Like other insects (and our reptilian friends!), dubia roaches regularly shed their exoskeleton (outer shell) as they grow. This is a process called molting. Freshly-molted dubia roaches have soft bodies and look creamy white, but they return to normal within a few hours. Juvenile dubia roaches will molt seven times before reaching their final adult stage and size.
Many reptiles and amphibians enjoy the softness of a freshly-molted roach, so try giving one to your pet as a treat! You don't need to throw away dubia exoskeletons, either. The roaches eat their old shells, just like a gecko eats its old skin.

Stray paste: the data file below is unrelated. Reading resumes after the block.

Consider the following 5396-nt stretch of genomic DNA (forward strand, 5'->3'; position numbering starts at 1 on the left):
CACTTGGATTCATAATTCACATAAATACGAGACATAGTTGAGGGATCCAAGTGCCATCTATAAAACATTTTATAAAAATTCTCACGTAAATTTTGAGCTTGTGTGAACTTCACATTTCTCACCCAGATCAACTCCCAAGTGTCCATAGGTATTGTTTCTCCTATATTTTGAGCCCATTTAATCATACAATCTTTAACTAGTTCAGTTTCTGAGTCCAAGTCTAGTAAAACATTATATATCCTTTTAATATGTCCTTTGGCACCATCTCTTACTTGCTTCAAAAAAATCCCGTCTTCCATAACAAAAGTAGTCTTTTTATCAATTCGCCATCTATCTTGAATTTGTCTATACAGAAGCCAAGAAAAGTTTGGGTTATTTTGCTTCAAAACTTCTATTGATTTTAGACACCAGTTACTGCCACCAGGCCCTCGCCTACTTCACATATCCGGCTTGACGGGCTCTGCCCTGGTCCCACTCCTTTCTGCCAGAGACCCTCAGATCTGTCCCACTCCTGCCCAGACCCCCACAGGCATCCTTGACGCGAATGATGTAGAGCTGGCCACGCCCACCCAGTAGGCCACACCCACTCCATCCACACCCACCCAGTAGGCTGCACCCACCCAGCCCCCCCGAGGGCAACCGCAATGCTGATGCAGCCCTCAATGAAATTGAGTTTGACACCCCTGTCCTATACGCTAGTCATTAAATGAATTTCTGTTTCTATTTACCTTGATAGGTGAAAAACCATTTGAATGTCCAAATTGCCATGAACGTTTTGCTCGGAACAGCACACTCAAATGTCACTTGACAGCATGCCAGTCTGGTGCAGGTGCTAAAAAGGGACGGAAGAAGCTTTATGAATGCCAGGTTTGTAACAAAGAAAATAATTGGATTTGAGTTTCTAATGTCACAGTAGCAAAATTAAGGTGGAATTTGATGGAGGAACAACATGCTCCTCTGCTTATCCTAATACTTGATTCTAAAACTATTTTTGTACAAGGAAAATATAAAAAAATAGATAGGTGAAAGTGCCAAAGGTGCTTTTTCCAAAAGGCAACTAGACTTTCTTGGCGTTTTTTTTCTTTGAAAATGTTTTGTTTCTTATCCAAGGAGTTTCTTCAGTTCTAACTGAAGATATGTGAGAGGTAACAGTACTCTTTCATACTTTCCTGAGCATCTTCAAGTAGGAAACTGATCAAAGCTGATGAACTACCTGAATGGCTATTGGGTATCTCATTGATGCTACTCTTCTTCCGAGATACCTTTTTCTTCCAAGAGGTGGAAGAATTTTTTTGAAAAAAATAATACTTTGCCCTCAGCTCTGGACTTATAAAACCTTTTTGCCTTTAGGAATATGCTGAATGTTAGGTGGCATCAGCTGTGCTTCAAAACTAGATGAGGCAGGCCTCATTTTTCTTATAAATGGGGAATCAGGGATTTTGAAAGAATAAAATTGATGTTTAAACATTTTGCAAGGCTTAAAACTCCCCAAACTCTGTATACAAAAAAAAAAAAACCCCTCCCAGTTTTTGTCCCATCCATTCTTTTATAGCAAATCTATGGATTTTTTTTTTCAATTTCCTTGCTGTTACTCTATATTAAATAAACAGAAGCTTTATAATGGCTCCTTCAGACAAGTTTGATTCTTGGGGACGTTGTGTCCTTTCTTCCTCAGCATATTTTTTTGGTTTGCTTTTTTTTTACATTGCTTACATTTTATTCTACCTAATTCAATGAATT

Molting is a time-consuming and vulnerable event for a dubia roach. Here are some short clips to show you how they wriggle out of their old exoskeleton, along with what a freshly-molted dubia looks like after it's fully emerged.